enterprisenetworkingmag

Optimized Networks for an Agile Workplace

By Steve Miller, CIO, Steelcase

Steve Miller, CIO, Steelcase

Any business hoping to compete in the modern world is devoting extensive resources toward transforming the digital experience for customers and employees. This involves the integration and adoption of new digital tools aimed to make teams more agile. Teams need to be able to collaborate with ease and efficiency. Also, just as important is that the workspace needs to be flexible and accommodating to support people and technologies. But none of this can happen without a strong network.

Traditional office spaces were designed for an era when desktops and landlines kept employees tethered to their desks. Today, employees expect more freedom to work when and where they choose and workplace technologies are attempting to catch up. So what steps should companies take to create an agile working environment?

"In today’s interconnected business world, network optimization is essential for business, and as technology evolves, these changes allow for greater flexibility and adaptability"

As companies rethink their office design, IT leaders should join real estate, facilities and design teams early in the planning process. This will ensure plans are logistically feasible and maximize the use of technology. During the planning process, that group should consider ways to optimize its network:

1) Wireless Connection: Chances are you already have a wireless network in place but if you don’t, or if your connection is unreliable, it’s time to think about an upgrade. A high-speed Wi-Fi system is an enabler for creativity and collaboration because it allows free movement of workers within the office itself. In the long run, wireless systems provide more flexibility for companies to reconfigure the space, as needed, without rerouting hardwired lines.

2) Network Segmentation: Most professionals toggle between multiple devices. From tablets to smartphones, desktops and laptops, employees often utilize hardware provided by their employees plus others they’ve purchased individually. Often, those devices will enter the workplace and digital tools need to have the ability to work together. Network segmentation allows the use of one set of hardware to deliver wireless services to all devices in the space. To do this, create a virtual series of routers within the network to divide the traffic across different paths. The physical hardware will still be limited to one router, but if one path is jeopardized, it won’t bring down the entire network.

3) Data Security: As companies prepare to digitize operations, data security cannot be overlooked. Establish profiles for devices operating on your network and account for all employee and visitor users. Also consider identity management. This approach enables organizations to comply with regulations that require businesses to track user activity, like those currently in place in Europe. And, make sure there are guidelines in place that extend specific privileges to users as they utilize personal and professional devices on the network. If you allow the employee to access corporate email from a personal smartphone, for example, ensure they comply with company policies and do not keep this data in personal storage.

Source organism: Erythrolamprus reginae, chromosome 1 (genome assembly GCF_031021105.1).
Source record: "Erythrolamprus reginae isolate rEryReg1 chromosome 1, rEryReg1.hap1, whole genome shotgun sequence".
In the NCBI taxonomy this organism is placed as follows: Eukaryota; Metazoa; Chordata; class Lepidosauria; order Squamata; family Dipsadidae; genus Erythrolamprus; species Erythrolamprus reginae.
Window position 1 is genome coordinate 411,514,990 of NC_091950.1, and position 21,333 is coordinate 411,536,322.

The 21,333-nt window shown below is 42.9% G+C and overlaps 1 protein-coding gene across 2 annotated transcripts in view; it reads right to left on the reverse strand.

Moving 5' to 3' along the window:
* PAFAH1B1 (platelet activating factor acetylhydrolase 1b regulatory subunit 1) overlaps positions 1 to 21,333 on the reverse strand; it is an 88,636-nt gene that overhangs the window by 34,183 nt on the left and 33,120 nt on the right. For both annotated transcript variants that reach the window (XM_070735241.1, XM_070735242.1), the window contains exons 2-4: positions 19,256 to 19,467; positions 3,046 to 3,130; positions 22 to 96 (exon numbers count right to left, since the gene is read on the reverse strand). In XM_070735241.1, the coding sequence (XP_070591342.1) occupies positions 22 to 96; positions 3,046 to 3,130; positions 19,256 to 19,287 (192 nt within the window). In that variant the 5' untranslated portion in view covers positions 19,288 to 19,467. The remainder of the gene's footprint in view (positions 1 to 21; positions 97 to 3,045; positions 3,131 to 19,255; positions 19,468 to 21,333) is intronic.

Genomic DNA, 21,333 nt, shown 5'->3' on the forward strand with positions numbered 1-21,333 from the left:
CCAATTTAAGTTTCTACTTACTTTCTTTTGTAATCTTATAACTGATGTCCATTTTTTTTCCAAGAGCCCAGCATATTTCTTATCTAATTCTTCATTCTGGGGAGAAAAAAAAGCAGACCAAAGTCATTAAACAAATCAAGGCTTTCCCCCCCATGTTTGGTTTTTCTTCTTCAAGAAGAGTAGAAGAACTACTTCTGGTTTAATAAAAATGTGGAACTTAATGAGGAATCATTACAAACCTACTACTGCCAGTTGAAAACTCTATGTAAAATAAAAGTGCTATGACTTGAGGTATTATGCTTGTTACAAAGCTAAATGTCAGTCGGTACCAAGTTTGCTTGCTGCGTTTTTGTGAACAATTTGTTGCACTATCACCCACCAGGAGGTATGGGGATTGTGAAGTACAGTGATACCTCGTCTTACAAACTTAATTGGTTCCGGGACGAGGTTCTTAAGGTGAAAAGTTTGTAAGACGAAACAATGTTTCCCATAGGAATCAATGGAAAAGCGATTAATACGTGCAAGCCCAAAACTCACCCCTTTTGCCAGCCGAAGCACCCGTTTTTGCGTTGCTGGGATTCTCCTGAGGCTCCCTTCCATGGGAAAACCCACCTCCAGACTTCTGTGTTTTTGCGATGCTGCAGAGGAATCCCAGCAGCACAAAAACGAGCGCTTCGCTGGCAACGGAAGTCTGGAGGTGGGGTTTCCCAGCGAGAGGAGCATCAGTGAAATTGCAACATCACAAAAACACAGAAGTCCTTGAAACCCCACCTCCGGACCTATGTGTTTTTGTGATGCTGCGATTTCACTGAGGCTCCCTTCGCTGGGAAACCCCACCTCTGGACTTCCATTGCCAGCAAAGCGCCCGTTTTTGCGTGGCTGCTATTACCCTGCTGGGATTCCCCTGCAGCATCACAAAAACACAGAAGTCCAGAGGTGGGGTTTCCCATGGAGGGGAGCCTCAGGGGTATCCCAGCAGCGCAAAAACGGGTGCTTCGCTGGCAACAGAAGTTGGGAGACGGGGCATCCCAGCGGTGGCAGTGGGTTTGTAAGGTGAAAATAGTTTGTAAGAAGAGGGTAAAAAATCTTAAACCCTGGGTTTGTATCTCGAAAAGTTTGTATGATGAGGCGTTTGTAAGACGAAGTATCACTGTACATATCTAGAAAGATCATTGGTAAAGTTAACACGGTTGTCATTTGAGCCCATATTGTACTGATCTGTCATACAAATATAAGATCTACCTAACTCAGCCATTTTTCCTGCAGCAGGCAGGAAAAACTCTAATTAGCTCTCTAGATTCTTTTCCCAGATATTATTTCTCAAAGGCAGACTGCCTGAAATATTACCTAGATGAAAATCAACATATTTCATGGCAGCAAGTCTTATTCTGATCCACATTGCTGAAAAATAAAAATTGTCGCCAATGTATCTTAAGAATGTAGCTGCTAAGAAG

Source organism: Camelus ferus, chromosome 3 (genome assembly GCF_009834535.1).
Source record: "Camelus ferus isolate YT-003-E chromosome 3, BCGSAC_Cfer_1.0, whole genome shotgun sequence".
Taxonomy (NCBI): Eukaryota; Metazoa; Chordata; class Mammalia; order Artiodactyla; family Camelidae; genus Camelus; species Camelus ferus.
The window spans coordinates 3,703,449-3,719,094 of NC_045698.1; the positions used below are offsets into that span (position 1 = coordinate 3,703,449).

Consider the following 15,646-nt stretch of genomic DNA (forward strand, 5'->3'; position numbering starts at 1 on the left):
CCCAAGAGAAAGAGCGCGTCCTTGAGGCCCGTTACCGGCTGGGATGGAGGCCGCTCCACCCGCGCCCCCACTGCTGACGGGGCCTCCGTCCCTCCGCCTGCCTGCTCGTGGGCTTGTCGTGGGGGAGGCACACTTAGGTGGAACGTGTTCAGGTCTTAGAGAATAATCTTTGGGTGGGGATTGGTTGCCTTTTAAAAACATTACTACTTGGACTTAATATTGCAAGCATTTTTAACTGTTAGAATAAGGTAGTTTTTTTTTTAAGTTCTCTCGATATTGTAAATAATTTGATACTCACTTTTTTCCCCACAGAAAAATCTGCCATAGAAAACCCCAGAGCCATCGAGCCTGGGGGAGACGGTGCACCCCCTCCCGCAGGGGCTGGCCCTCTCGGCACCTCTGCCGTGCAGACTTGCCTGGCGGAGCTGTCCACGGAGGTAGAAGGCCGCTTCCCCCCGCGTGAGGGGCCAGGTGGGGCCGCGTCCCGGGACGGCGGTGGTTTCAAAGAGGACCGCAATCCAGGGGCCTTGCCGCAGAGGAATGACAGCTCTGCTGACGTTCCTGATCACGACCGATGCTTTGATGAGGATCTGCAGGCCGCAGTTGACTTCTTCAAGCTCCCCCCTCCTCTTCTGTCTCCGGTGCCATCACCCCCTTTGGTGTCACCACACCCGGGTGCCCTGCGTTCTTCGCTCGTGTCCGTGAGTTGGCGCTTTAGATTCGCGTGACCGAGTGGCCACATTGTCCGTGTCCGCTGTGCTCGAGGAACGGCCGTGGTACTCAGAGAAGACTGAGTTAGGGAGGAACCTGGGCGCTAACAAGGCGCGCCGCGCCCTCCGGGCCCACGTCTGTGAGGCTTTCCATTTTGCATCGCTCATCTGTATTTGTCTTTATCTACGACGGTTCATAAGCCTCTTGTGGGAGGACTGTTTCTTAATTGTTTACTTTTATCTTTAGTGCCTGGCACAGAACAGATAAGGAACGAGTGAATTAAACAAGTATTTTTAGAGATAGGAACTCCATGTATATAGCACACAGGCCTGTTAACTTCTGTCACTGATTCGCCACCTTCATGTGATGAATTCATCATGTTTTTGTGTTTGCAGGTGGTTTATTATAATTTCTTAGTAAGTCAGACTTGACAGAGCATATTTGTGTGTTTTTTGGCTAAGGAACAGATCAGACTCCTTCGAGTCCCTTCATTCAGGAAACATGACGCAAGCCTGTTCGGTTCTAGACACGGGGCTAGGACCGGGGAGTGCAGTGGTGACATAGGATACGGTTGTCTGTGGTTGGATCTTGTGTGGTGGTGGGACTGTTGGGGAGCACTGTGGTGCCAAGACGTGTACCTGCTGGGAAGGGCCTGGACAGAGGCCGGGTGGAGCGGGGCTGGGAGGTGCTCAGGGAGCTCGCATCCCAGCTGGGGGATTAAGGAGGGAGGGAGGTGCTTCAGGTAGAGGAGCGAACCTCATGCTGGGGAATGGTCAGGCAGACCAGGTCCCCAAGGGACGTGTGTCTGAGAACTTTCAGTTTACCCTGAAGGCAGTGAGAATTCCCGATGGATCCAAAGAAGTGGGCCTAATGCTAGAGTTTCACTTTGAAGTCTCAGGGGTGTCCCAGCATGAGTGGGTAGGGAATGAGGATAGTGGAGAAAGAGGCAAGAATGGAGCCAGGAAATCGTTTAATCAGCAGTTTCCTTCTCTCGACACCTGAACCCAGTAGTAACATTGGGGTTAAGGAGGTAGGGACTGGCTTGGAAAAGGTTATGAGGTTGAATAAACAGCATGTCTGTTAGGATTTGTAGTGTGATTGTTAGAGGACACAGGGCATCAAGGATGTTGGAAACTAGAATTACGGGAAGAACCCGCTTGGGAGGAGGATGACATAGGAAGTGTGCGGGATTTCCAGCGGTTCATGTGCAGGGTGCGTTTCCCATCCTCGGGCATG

4) Telephony: Technology upgrades can be a significant financial investment, so it’s a good idea to make cuts within your existing IT budget when possible. One of the easiest and most common solutions is telephony. The telephone was once the primary tool for instant communication, but today, more than half of Americans have ditched their landline. Nearly 40 percent of the workforce is now comprised of millennials who grew up with instant messenger and social media. There will be 1.75 billion mobile workers globally by 2020, accounting for 42.0 percent of the global workforce. And, 95 percent of Americans own a mobile phone. Ask yourself: Do your employees still need a desk phone? Increasingly, companies are opting out of land lines and investing in multi-modal communication strategies to accommodate an influx of digital natives into the workplace. And, similar to the Wi-Fi system, foregoing desk phones provides greater ease and flexibility when reconfiguring the office layout—no need to deal with pesky cables.

Often, the biggest hurdle to implementing significant IT upgrades is justifying the cost to traditionalist leaders. In my experience, up-front costs often generate a return on investment in unexpected ways. At my company, Steelcase, we were happy to find some unexpected benefits when we optimized our campus in Grand Rapids, Michigan. Following the upgrades, we experienced a marked increase in employees who felt the space enabled them to better collaborate, work more efficiently and spark creative ideas. An overwhelming 70 percent of our workforce agreed our optimized, digitally-centric space helps our company attract and retain talent. While we did find long-term, hard cost savings associated with optimized space management, we found the impact these changes had on our people, processes and culture were even more valuable.

In today’s interconnected business world, network optimization is essential for practically every business. As technology continues to evolve, these changes will allow for greater flexibility and adaptability. Change is never convenient, but in the long run, your people and your workplace are your greatest assets. When organizations build synergies between people, workspace and technology, they’ll be better positioned to drive real business growth.